Another drop in bitcoin, this time a 4% decline

Bitcoin fell to a six month low on Saturday. This was in addition to the steep fall that occurred in the previous session. The cryptocurrency market experienced a strong shift by investors away from speculative assets.

In the European morning, the price of the largest digital token in terms of market value dropped by 4.3 percent to $35,127. This is the lowest level since July 2021. Bitcoin has lost nearly a quarter this year. The decline was also seen in other cryptos and stocks as well. Investors have poured money into tech companies in anticipation that the US Federal Reserve would tighten its loose pandemic monetary policy in order to fight inflation. The global stock market saw its largest declines in over a year, with intense falls for the fastest-growing companies that fueled the rally from the depths the coronavirus crises. Investors now predict that the Fed will raise interest rates by three to four times this fiscal year. This has pushed bond yields up. Analysts say that higher yields on low-risk assets such as US government bonds make speculative investments like cryptocurrency less attractive.

Andrew Sullivan, Outset Global’s managing director in Hong Kong, stated that Asia was experiencing “huge volumes” as investors shift to cash.

Technology shares in the region also fell. A day after the Russian central banking announced draft proposals to ban cryptocurrency trading and mining, the sharp decline in digital assets came also on Friday. The regulations proposed would block cryptocurrency investment by banks, and prohibit any exchange of cryptocurrency for traditional currency in Russia, which is one of the largest centers for crypto mining.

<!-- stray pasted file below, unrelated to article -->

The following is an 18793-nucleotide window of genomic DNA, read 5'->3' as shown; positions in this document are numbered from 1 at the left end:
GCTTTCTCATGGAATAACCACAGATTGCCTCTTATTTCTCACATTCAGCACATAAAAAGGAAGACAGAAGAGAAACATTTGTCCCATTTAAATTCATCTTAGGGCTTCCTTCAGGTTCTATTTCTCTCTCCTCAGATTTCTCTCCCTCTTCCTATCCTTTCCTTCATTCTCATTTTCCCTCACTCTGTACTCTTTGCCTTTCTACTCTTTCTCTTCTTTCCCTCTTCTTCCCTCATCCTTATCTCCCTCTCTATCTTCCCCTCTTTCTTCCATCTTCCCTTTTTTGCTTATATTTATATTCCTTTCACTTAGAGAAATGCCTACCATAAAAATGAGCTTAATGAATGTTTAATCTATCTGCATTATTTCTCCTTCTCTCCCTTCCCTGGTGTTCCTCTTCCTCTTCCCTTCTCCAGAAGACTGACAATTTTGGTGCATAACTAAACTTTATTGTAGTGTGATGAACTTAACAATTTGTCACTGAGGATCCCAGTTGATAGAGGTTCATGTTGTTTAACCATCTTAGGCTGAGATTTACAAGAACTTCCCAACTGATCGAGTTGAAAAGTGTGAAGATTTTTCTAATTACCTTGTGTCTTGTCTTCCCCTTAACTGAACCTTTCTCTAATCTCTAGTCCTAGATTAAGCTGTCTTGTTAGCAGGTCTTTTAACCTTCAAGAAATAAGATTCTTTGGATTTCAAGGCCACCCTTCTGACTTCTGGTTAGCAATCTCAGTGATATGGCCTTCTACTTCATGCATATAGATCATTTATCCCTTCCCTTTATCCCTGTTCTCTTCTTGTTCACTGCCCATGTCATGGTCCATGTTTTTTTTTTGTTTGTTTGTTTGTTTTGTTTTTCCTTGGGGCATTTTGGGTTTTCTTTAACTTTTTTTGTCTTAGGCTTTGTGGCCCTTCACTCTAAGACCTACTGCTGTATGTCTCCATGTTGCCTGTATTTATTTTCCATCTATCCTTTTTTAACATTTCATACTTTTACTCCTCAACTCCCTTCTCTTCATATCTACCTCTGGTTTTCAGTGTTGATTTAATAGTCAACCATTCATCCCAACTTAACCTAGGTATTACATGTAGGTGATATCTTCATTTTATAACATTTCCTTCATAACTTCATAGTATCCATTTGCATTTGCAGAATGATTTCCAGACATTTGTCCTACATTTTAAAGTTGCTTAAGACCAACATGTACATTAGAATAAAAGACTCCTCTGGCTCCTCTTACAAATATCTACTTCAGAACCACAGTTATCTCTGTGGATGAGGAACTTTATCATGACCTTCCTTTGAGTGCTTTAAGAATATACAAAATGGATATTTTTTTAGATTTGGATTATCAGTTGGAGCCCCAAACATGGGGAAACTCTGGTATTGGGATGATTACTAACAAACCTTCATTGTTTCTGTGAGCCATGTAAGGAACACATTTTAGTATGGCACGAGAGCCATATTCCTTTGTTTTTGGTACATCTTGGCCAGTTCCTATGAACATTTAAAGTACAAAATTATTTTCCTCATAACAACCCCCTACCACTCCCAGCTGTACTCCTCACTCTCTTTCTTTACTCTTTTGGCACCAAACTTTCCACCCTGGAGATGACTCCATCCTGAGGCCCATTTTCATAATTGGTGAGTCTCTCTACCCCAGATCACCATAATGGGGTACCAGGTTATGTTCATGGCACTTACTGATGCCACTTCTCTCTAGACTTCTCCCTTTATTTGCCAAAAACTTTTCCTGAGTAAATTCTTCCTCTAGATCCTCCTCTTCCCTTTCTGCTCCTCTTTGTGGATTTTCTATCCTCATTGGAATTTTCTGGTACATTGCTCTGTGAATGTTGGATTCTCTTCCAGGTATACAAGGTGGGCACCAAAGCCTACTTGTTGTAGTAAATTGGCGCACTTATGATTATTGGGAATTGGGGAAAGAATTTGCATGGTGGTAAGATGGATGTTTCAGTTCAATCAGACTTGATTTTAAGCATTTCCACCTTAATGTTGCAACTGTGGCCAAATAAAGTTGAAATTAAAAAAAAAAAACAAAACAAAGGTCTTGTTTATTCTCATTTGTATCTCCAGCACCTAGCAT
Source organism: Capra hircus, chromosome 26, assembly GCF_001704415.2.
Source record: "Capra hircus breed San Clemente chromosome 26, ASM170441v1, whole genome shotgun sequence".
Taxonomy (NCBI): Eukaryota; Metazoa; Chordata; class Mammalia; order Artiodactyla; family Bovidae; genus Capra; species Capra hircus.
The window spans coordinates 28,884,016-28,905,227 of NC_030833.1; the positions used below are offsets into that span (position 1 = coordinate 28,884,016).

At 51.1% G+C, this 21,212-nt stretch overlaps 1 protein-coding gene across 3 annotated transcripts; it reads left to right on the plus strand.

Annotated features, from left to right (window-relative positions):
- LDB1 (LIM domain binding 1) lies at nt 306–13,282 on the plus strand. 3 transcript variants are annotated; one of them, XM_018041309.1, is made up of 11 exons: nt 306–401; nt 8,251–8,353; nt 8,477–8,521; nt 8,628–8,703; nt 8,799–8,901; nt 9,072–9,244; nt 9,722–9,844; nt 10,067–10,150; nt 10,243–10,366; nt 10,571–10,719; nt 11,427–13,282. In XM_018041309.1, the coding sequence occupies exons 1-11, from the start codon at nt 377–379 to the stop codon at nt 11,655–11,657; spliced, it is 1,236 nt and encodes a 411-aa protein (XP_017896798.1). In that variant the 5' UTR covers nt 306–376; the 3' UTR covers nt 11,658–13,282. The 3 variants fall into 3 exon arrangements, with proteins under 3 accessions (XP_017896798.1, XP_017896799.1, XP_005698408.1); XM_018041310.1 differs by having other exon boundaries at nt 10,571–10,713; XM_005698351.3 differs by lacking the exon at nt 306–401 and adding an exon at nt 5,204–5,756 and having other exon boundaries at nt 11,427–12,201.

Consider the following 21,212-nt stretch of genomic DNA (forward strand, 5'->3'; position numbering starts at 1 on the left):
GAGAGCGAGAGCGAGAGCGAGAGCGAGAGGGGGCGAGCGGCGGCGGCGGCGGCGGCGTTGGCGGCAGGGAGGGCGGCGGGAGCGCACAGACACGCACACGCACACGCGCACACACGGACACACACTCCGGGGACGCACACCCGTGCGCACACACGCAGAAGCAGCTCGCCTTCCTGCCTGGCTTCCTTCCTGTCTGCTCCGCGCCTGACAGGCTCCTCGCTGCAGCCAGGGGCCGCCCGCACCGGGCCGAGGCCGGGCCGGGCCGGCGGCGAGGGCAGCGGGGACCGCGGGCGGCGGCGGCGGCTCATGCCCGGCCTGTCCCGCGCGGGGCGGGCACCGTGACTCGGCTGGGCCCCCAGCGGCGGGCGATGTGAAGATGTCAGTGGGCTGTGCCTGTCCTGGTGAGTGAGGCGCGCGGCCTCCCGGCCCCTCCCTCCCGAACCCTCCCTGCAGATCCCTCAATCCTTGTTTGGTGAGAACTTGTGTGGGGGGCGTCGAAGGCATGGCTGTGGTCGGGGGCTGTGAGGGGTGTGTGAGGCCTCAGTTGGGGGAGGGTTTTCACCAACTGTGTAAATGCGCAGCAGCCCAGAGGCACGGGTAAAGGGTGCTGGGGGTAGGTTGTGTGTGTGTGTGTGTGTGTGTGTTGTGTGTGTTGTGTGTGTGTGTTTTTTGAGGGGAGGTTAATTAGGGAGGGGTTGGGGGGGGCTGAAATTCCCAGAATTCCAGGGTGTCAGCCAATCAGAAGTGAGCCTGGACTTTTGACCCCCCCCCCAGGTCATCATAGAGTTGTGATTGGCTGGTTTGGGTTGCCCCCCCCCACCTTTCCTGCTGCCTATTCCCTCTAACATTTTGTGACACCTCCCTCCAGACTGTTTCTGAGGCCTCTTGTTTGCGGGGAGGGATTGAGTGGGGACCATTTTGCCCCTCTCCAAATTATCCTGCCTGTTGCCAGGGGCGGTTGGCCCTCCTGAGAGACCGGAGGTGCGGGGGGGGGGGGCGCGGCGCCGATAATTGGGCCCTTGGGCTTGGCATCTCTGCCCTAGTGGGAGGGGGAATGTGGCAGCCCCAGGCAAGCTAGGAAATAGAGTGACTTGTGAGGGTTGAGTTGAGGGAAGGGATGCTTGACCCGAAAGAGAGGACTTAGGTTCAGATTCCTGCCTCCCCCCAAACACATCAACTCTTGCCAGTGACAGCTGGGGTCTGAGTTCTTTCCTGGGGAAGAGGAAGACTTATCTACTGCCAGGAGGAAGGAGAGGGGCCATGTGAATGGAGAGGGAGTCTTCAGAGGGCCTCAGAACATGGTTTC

In its 36-page report, the central bank stated that cryptocurrency’s rapidly rising value was mainly due to speculative demand for future economic growth, creating bubbles. They also said they have “also had aspects of financial pyramids” because of the fact that their price growth is largely supported in part by new entrants to market. Initial impact was minimal on bitcoin, which rose to 3.7% against the dollar on Thursday. However, the cryptocurrency fell more than 10% by Friday afternoon in Asia from Thursday’s high and had fallen to its lowest level since August. “The Russian regulators have been frustrated for many years and none have been heeded,” stated Vince Turcotte (Asia-Pacific sales director at Eventus Systems.

While the Russian proposal was somewhat harsher, it was just one of a series of announcements made by regulators around the world about cryptocurrency. They are primarily concerned with protecting the interests and retail investors. Turcotte compared the Russian situation to China’s before Beijing started a more severe crackdown on the sector. He said, “Nobody listened until they actually brought down the hammer.” China declared last year that crypto activities were illegal.